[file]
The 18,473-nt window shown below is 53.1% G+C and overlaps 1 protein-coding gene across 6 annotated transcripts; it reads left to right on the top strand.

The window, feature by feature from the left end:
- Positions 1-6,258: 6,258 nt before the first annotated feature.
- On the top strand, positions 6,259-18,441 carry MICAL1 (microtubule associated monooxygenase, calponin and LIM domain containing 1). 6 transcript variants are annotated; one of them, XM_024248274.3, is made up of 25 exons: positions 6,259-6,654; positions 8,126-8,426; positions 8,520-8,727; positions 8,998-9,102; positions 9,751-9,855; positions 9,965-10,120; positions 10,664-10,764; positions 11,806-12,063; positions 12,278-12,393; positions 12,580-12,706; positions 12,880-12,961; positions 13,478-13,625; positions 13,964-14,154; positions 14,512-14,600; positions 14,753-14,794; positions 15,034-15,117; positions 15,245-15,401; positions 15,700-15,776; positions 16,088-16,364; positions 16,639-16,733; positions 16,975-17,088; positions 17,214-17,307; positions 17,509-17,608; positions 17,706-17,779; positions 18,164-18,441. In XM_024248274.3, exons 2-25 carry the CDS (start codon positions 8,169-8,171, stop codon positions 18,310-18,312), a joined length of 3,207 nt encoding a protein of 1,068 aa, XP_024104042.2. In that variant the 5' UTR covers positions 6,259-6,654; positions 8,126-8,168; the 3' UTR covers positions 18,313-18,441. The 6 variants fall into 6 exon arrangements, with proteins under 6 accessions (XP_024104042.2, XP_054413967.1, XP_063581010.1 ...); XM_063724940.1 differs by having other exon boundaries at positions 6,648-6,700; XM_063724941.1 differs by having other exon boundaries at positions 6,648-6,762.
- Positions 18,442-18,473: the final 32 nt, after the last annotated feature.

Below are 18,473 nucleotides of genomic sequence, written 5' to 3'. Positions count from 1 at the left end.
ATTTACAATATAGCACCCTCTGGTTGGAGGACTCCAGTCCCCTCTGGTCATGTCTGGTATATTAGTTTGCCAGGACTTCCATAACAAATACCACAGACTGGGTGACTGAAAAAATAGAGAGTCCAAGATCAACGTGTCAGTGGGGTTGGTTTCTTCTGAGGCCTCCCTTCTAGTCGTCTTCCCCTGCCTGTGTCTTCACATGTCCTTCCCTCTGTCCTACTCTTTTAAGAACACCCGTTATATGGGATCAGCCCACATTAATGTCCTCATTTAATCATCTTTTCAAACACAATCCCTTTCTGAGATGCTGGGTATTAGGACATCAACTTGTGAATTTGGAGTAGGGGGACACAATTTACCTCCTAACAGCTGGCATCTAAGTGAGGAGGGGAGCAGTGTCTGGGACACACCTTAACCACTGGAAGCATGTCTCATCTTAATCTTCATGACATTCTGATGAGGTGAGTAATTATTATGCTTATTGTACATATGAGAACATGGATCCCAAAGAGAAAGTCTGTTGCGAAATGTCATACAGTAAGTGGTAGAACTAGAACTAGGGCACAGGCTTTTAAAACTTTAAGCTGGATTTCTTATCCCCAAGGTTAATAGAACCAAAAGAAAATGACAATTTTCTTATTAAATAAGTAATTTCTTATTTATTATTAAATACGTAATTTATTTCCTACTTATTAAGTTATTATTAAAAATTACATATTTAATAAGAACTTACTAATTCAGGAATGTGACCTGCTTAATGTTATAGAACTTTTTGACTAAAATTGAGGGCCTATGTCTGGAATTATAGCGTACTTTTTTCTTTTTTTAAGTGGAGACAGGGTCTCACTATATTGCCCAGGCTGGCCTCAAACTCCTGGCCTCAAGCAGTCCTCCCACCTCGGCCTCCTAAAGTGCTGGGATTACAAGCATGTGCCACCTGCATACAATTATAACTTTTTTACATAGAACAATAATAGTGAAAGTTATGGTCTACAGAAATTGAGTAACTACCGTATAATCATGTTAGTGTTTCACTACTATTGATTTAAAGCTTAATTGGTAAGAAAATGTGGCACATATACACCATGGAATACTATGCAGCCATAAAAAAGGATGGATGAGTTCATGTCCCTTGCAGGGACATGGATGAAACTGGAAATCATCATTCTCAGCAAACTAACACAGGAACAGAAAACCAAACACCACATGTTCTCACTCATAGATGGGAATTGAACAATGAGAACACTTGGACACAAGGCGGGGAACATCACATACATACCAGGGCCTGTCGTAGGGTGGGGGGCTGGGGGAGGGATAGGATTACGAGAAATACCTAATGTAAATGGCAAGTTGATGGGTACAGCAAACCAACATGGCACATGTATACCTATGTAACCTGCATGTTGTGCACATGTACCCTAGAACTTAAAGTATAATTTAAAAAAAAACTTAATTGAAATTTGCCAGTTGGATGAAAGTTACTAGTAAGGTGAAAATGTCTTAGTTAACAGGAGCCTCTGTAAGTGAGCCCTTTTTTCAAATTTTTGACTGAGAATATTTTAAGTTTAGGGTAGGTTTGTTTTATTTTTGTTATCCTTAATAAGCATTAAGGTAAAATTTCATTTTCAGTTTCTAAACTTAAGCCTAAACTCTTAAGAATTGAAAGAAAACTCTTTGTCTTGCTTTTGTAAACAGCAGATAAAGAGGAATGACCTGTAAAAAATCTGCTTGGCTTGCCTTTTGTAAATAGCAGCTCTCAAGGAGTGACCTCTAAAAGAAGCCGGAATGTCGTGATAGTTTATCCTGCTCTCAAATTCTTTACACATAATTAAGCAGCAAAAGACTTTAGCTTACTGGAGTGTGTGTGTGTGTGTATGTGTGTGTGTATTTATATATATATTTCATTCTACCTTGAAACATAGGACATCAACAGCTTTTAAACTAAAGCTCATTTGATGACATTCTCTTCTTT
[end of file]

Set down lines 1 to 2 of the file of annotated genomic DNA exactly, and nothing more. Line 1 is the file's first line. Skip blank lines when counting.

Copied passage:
The 18,473-nt window shown below is 53.1% G+C and overlaps 1 protein-coding gene across 6 annotated transcripts; it reads left to right on the top strand.

The window, feature by feature from the left end: